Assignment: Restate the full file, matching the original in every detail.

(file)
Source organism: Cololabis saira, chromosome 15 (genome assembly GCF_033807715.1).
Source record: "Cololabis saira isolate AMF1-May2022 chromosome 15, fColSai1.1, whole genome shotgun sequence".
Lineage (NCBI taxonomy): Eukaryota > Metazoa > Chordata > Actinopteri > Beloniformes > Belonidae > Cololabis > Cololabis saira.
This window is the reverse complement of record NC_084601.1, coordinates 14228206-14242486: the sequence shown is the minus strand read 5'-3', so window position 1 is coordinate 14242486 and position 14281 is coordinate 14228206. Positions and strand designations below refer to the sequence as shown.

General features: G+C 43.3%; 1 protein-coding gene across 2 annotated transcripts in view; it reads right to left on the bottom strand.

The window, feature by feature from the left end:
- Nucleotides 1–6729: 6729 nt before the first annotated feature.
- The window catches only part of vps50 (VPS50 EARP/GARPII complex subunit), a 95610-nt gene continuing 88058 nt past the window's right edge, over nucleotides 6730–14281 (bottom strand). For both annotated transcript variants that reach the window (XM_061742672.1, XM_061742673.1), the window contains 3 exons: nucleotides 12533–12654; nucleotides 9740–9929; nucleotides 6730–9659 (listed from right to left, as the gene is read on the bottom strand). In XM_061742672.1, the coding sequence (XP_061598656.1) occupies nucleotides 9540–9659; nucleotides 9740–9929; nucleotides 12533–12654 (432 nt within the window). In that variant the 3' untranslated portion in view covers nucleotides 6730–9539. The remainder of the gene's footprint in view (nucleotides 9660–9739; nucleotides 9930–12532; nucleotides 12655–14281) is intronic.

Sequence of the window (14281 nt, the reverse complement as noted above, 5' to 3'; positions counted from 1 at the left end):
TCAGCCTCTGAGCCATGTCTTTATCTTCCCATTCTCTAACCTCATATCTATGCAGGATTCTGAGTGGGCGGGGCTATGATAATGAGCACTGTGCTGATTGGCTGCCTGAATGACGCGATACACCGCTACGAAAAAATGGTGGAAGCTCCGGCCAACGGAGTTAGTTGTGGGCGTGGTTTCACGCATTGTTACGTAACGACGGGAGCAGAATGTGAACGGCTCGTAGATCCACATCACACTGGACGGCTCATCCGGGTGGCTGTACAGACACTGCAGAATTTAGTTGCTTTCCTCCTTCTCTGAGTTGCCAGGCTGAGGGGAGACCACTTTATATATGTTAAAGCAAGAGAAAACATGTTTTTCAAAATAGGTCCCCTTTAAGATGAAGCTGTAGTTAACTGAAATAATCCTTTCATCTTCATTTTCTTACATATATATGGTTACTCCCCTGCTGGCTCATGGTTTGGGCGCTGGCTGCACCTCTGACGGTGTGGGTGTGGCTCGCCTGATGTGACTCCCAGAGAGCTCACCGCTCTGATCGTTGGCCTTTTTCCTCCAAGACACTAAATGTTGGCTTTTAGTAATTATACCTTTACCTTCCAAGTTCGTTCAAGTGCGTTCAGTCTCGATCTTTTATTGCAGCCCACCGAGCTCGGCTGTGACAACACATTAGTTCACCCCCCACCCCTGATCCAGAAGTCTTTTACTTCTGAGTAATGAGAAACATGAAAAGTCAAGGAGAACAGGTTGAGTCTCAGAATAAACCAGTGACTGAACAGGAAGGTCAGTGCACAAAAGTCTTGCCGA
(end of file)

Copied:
Source organism: Cololabis saira, chromosome 15 (genome assembly GCF_033807715.1).
Source record: "Cololabis saira isolate AMF1-May2022 chromosome 15, fColSai1.1, whole genome shotgun sequence".
Lineage (NCBI taxonomy): Eukaryota > Metazoa > Chordata > Actinopteri > Beloniformes > Belonidae > Cololabis > Cololabis saira.
This window is the reverse complement of record NC_084601.1, coordinates 14228206-14242486: the sequence shown is the minus strand read 5'-3', so window position 1 is coordinate 14242486 and position 14281 is coordinate 14228206. Positions and strand designations below refer to the sequence as shown.

General features: G+C 43.3%; 1 protein-coding gene across 2 annotated transcripts in view; it reads right to left on the bottom strand.

The window, feature by feature from the left end:
- Nucleotides 1–6729: 6729 nt before the first annotated feature.
- The window catches only part of vps50 (VPS50 EARP/GARPII complex subunit), a 95610-nt gene continuing 88058 nt past the window's right edge, over nucleotides 6730–14281 (bottom strand). For both annotated transcript variants that reach the window (XM_061742672.1, XM_061742673.1), the window contains 3 exons: nucleotides 12533–12654; nucleotides 9740–9929; nucleotides 6730–9659 (listed from right to left, as the gene is read on the bottom strand). In XM_061742672.1, the coding sequence (XP_061598656.1) occupies nucleotides 9540–9659; nucleotides 9740–9929; nucleotides 12533–12654 (432 nt within the window). In that variant the 3' untranslated portion in view covers nucleotides 6730–9539. The remainder of the gene's footprint in view (nucleotides 9660–9739; nucleotides 9930–12532; nucleotides 12655–14281) is intronic.

Sequence of the window (14281 nt, the reverse complement as noted above, 5' to 3'; positions counted from 1 at the left end):
TCAGCCTCTGAGCCATGTCTTTATCTTCCCATTCTCTAACCTCATATCTATGCAGGATTCTGAGTGGGCGGGGCTATGATAATGAGCACTGTGCTGATTGGCTGCCTGAATGACGCGATACACCGCTACGAAAAAATGGTGGAAGCTCCGGCCAACGGAGTTAGTTGTGGGCGTGGTTTCACGCATTGTTACGTAACGACGGGAGCAGAATGTGAACGGCTCGTAGATCCACATCACACTGGACGGCTCATCCGGGTGGCTGTACAGACACTGCAGAATTTAGTTGCTTTCCTCCTTCTCTGAGTTGCCAGGCTGAGGGGAGACCACTTTATATATGTTAAAGCAAGAGAAAACATGTTTTTCAAAATAGGTCCCCTTTAAGATGAAGCTGTAGTTAACTGAAATAATCCTTTCATCTTCATTTTCTTACATATATATGGTTACTCCCCTGCTGGCTCATGGTTTGGGCGCTGGCTGCACCTCTGACGGTGTGGGTGTGGCTCGCCTGATGTGACTCCCAGAGAGCTCACCGCTCTGATCGTTGGCCTTTTTCCTCCAAGACACTAAATGTTGGCTTTTAGTAATTATACCTTTACCTTCCAAGTTCGTTCAAGTGCGTTCAGTCTCGATCTTTTATTGCAGCCCACCGAGCTCGGCTGTGACAACACATTAGTTCACCCCCCACCCCTGATCCAGAAGTCTTTTACTTCTGAGTAATGAGAAACATGAAAAGTCAAGGAGAACAGGTTGAGTCTCAGAATAAACCAGTGACTGAACAGGAAGGTCAGTGCACAAAAGTCTTGCCGA